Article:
“I have always been interested in health and lifestyle issues and wanted to do more to help people,” Skrine Jeffers said of her professional detour from Hollywood to health care. “I took what was supposed to be a hiatus from acting to become a nurse. But, when I saw the huge disparities in health and health care, particularly among certain racial groups, I felt a responsibility to do even more beyond the bedside.”
Her current project, done in partnership with UCLA’s Center for Health Services and Society, and Healthy African American Families, will take data collected from a five-year study on depression and social issues in minority communities, and translate it into a participatory theater production. Instead of dry facts and figures, audiences will watch and join in as actors bring depth and life to mental health issues.
“We want to reach people in a very personal way,” Skrine Jeffers said. “We’re going to tell everyday stories about what it’s like to live with depression. Our hope is that people will see themselves or their loved ones in the stories, and will feel less stigmatized when deciding whether or not to seek or encourage someone to get help.”
HER CURRENT PROJECT, DONE IN PARTNERSHIP WITH UCLA’S CENTER FOR HEALTH SERVICES AND SOCIETY, AND HEALTHY AFRICAN AMERICAN FAMILIES, WILL TAKE DATA COLLECTED FROM A FIVE-YEAR STUDY ON DEPRESSION AND SOCIAL ISSUES IN MINORITY COMMUNITIES.
- Kia Skrine Jeffers, Ph.D., RN
That’s something that Barbara Demman, whose weekly mindfulness meditations have been such a hit, knows a bit about.
In 2008, she recognized that the sleeping problems she had begun to experience, along with feelings of stress and dread, and the lack of joy and fulfillment in her work as a nurse were, in fact, symptoms of burnout.
“When I asked some of my colleagues what to do, they had no sustainable suggestions,” Demman said. “A lot of the ideas were just to take a vacation or go hit happy hour.”
Instead, Demman dove into research. What she discovered was the power in the group of techniques that are now referred to as mindfulness based interventions. Along with her husband, an emergency room physician who has had his own brush with burnout, Demman created an eight-week program to reduce stress and restore wellbeing.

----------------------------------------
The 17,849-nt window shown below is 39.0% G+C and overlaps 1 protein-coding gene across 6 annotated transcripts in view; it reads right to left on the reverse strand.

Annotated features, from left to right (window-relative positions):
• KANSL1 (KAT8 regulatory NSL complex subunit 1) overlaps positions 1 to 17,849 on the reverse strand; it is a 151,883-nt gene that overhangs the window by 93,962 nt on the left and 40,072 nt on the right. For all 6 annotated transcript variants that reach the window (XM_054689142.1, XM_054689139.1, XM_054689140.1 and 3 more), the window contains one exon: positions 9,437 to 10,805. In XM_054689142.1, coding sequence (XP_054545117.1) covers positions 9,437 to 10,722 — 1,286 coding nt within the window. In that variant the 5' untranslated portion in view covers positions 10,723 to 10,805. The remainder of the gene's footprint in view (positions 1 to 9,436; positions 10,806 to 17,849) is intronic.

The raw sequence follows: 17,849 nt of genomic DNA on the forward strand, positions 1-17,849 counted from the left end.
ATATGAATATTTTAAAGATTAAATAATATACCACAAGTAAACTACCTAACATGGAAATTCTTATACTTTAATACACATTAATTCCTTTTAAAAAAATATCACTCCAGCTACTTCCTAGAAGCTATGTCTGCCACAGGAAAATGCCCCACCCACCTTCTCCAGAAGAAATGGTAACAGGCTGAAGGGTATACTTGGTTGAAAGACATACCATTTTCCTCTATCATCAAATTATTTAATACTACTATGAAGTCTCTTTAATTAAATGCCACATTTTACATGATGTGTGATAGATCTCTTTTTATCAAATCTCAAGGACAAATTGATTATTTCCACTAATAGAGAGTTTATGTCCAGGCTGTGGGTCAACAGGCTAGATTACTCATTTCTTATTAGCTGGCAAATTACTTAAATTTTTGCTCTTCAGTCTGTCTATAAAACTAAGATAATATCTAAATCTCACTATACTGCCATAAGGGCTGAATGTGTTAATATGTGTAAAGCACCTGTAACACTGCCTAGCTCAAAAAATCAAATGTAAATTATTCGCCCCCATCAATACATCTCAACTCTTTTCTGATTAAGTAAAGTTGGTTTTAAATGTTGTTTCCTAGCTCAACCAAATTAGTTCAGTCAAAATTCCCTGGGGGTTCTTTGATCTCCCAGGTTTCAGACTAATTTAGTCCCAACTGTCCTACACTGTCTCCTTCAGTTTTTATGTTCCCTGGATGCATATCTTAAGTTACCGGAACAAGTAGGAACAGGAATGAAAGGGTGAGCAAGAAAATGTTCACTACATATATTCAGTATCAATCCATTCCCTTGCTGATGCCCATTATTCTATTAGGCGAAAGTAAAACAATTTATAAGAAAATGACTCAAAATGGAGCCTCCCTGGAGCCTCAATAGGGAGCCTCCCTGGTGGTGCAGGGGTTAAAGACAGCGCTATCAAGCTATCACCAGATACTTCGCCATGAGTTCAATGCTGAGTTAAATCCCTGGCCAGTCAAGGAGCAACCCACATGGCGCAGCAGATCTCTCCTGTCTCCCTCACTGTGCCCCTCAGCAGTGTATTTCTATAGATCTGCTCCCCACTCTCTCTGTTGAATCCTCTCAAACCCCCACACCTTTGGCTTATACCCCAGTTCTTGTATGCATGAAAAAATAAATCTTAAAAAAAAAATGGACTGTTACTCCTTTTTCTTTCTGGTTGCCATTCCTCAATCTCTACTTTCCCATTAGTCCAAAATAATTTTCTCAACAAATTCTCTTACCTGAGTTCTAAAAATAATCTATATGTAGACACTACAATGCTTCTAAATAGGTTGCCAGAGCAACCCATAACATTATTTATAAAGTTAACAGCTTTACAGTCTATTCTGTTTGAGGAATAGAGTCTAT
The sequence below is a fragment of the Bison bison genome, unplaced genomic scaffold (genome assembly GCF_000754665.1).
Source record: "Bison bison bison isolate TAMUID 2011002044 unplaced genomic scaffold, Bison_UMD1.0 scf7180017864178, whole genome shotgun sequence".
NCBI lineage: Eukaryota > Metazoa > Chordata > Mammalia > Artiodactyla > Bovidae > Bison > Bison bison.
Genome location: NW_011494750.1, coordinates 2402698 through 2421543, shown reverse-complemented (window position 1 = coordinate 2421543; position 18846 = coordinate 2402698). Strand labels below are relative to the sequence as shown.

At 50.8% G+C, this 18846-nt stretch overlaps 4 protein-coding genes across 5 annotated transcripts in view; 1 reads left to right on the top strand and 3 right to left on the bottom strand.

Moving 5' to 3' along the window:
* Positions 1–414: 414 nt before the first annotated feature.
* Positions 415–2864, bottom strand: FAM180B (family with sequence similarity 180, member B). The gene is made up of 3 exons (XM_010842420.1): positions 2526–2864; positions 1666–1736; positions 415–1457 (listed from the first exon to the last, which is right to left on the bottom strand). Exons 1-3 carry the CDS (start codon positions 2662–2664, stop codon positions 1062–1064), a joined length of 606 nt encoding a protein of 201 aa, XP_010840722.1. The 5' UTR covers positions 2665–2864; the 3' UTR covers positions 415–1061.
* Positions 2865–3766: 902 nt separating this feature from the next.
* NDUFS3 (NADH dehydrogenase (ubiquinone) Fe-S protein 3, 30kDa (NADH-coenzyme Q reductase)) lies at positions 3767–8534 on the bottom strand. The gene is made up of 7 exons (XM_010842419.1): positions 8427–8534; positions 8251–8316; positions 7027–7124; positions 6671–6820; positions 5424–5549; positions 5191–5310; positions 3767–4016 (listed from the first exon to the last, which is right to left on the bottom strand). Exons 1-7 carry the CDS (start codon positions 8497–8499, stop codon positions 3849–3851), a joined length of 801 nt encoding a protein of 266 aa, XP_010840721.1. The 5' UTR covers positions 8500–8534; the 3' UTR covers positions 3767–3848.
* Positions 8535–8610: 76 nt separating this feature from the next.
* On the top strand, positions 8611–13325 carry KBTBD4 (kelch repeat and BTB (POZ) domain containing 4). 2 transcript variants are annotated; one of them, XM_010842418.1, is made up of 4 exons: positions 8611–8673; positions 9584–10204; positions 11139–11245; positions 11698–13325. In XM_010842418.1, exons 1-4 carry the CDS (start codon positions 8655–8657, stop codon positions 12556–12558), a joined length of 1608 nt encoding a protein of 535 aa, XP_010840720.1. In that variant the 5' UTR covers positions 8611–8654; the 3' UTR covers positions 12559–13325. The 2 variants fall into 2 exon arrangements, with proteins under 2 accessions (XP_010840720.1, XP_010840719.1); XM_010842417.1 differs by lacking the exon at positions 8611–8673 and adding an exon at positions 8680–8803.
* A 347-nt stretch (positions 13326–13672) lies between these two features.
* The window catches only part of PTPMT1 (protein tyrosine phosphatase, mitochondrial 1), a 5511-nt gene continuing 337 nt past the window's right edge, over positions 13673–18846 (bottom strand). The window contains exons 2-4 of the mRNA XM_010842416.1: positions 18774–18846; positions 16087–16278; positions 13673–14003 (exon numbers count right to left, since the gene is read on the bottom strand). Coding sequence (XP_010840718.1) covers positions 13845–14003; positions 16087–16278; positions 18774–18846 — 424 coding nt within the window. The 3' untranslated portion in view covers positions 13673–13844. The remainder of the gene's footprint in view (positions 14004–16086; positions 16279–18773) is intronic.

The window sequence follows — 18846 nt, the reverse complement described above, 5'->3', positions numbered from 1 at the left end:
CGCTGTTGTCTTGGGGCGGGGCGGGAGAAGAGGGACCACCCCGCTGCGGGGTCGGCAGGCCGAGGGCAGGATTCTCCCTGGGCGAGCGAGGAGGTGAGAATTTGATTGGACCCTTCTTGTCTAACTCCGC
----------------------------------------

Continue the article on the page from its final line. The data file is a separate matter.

“I had been a nurse for 13 years by the time I felt burned out, and there had not been any education on that phenomenon,” Demman said. “I realized that here we are, teaching all of our nursing students how to be an excellent nurse, but not teaching them how to take care of themselves in the stresses of the job.”
To remedy that, Demman is increasingly focused on introducing mindfulness, as well as the integration of mind and body awareness, to nurses, nursing students, and all individuals who take on the challenging role of caregiver. That those mere five minutes at the start of her weekly class could make a difference in a measurable way is simply more proof of the integral mind-body connection.
“A healthy mind and a healthful life—I honestly don’t think you can have one without the other,” Demman said.
PEERS LENDING AN EAR
Schools are increasingly recognizing the important role social and emotional factors can play in academic success. “When a student needs help, they don’t always need psychotherapy,” said Andrew Leuchter, M.D., a psychiatrist with the Semel Institute. “Sometimes students need an empathetic ear, someone who can help them clarify their thinking and guide them to finding a solution.”
Enter the idea of peer counseling. Peer counselors are students trained to provide additional resources to other students (or peers) as they navigate difficult decisions, points of crisis, or everyday aspects of student life. Working with the UCLA Division of Student Affairs, Leuchter introduced a pilot program to train a few health science students as peer counselors.
Four students responded, including two from nursing. Allyza Afable, now a 4th year bachelor’s student was one of the nursing students who responded. “ I saw it as a rewarding opportunity to talk to other individuals—particularly students like me—in a counseling setting and have experienced psychiatrists and therapists guide me along in that journey.”
The students trained with the psychiatrists and therapists conducting the program and after a few weeks, began meeting with students seeking counseling.
“I do not guide the student during our sessions,” said Afable. “Instead the student guides me into their mind and allows me to be with them in their thoughts and feelings. They were in the driver’s seat and I was simply there to listen, inquire, and provide that empathetic listening space.”
Leuchter welcomed the strong presence from nursing. “Nursing students are caring and committed individuals. We found they are exceptionally strong in helping students in need.”
The good news is that the pilot was in a success and will continue in the Fall. “There is a real need for a program like this,” added Leuchter. “For students interested in a mental health career, it is a terrific educational experience.”
Afable agreed. “I highly recommend experiencing this amazing opportunity either as a peer counselor or a counselee.”